"Restoring nature to its natural state is a cause beyond party and beyond factions. It has become a common cause of all the people of this country." - Richard Nixon in his State of the Union Address on Jan. 22, 1970, three months before 20 million Americans took part in the first Earth Day.
Does it matter that neither Barack Obama nor John McCain is a slam dunk for the environmental vote?
At first glance, Mr. Obama appears to have a lock on it - at least in the Great Lakes region. Being from Illinois, he's one of us. He even pledged $5 billion to get a $20 billion Great Lakes restoration plan moving. That, of course, was before the world's financial markets went kaput.
David Jenkins of Republicans for Environmental Protection summed the situation up well at the recent Society of Environmental Journalists conference in Roanoke, Va., when he said conservatives need to embrace the conservation ethic of Republican Teddy Roosevelt, whom many view as our nation's first true environmental president.
He also said they need to disassociate themselves from the "irresponsible rants by Rush Limbaugh and Ann Coulter."
"If we're to consistently improve the quality of our environment in the long term, environmental issues need to become less polarized," Mr. Jenkins said. "More blue doesn't mean more green."
America has come full circle and taken a harder look at energy and the environment, just like it did in 1970. Yet those issues were nonexistent during the primaries. They took off after gasoline surpassed the $4-a-gallon mark this summer.
Mr. McCain called for the Outer Continental Shelf's 30-year drilling ban to be lifted. He called for 45 more nuclear plants by 2030, though - at a cost of $10 billion to $15 billion per plant for an industry that's never built one without massive federal subsidies - the taxpayer burden has never been fully explored.
The New York Times, which also has been campaigning for more nukes, took Mr. Obama to task in a front-page article Feb. 8. It claimed he didn't live up to his bravado after vowing to get tough with utilities following the 2004 discovery of radioactive tritium leaks at Exelon's Braidwood power station some 60 miles southwest of Chicago. The newspaper said his bill fizzled, giving way to a voluntary reporting program pushed by the Nuclear Energy Institute, the industry's chief lobbyist group on Capitol Hill.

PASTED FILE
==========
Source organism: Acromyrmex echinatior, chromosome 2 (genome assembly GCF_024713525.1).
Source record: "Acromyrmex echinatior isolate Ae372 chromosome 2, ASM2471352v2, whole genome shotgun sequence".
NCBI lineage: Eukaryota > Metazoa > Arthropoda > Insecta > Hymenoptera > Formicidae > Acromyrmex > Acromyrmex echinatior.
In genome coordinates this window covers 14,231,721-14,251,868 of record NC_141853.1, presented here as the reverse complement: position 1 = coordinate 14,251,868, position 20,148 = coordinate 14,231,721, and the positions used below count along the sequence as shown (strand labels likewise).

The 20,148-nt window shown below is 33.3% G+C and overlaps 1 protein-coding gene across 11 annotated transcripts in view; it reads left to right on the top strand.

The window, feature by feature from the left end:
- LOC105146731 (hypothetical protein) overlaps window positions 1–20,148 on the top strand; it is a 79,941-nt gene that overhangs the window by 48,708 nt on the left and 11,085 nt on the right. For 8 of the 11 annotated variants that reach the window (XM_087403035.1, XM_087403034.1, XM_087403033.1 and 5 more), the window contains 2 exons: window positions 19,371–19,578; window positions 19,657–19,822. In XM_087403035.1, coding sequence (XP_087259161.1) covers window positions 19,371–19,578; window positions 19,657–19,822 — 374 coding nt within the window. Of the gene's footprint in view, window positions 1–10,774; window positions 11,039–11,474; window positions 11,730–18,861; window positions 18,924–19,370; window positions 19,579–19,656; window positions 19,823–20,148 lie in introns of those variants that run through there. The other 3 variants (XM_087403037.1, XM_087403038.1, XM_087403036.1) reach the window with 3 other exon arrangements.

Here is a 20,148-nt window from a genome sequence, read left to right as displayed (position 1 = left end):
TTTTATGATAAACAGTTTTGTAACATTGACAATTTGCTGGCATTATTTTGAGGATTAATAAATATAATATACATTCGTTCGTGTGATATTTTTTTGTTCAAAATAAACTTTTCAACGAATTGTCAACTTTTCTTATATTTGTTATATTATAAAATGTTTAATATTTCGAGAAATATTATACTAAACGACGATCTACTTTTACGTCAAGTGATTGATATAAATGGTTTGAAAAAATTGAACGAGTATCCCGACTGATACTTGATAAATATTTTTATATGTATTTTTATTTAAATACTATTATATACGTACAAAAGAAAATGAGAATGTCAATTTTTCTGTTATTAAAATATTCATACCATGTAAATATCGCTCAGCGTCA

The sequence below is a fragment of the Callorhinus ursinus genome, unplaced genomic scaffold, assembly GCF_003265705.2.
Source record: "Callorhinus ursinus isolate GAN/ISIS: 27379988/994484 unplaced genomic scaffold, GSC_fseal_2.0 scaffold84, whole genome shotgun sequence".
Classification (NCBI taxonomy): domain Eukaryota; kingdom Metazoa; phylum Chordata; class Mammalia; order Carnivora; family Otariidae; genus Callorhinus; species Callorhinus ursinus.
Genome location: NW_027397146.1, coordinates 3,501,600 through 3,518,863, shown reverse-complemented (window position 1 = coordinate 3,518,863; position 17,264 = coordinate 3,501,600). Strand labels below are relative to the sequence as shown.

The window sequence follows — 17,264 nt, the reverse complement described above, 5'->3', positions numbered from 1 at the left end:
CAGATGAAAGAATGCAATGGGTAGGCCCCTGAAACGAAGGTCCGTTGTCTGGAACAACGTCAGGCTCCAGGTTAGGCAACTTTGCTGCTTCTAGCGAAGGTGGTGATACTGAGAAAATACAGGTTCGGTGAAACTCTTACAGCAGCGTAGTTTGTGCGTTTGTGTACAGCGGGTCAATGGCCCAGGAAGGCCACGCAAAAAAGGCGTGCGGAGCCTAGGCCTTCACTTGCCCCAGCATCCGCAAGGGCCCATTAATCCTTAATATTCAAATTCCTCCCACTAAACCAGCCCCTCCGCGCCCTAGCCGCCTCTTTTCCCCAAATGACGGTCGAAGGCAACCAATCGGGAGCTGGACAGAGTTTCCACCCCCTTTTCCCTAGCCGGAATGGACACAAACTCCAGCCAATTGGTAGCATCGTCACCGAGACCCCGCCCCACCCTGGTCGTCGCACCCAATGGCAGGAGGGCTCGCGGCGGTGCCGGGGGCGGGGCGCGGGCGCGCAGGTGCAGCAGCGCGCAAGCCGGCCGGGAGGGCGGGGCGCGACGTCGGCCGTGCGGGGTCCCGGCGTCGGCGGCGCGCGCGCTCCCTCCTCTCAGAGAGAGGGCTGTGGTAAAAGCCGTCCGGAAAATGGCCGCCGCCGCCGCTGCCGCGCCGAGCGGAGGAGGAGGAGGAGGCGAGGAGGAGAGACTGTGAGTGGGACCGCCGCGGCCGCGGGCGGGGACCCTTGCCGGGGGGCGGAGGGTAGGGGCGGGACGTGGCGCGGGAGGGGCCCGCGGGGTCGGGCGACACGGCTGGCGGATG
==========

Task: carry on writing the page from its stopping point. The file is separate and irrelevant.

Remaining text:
The nation's latest episode with tritium leakage is at FirstEnergy Corp.'s Davis-Besse nuclear plant 30 miles east of Toledo, where workers stumbled upon the problem Oct. 22 only because a cracked drainage pipe passed through an area where they had been inspecting fire-suppression equipment.
Mr. Obama and Mr. McCain both vow to reduce emissions of greenhouse gases that cause global warming, whether more nuclear's in the mix or not. They favor a cap-and-trade program in which utilities would have a greater incentive to be efficient. Mr. Obama is seeking an 80 percent reduction in those emissions over 1990 levels by 2050, while Mr. McCain endorses a 60 percent reduction.
For what it's worth, the League of Conservation Voters (www.lcv.org) just issued its latest environmental scorecard. Campaigning apparently kept Mr. Obama and Mr. McCain from voting on 11 key environmental Senate bills the group identified. It claims Mr. Obama has voted pro-environment 72 percent of the time during his short career in the Senate, while Mr. McCain has voted pro-environment only 24 percent of the time during his long tenure there.
Mr. Nixon said in his 1970 speech that clean air, clean water, and open spaces "should once again be the birthright of every American."
Will they be under the next presidency?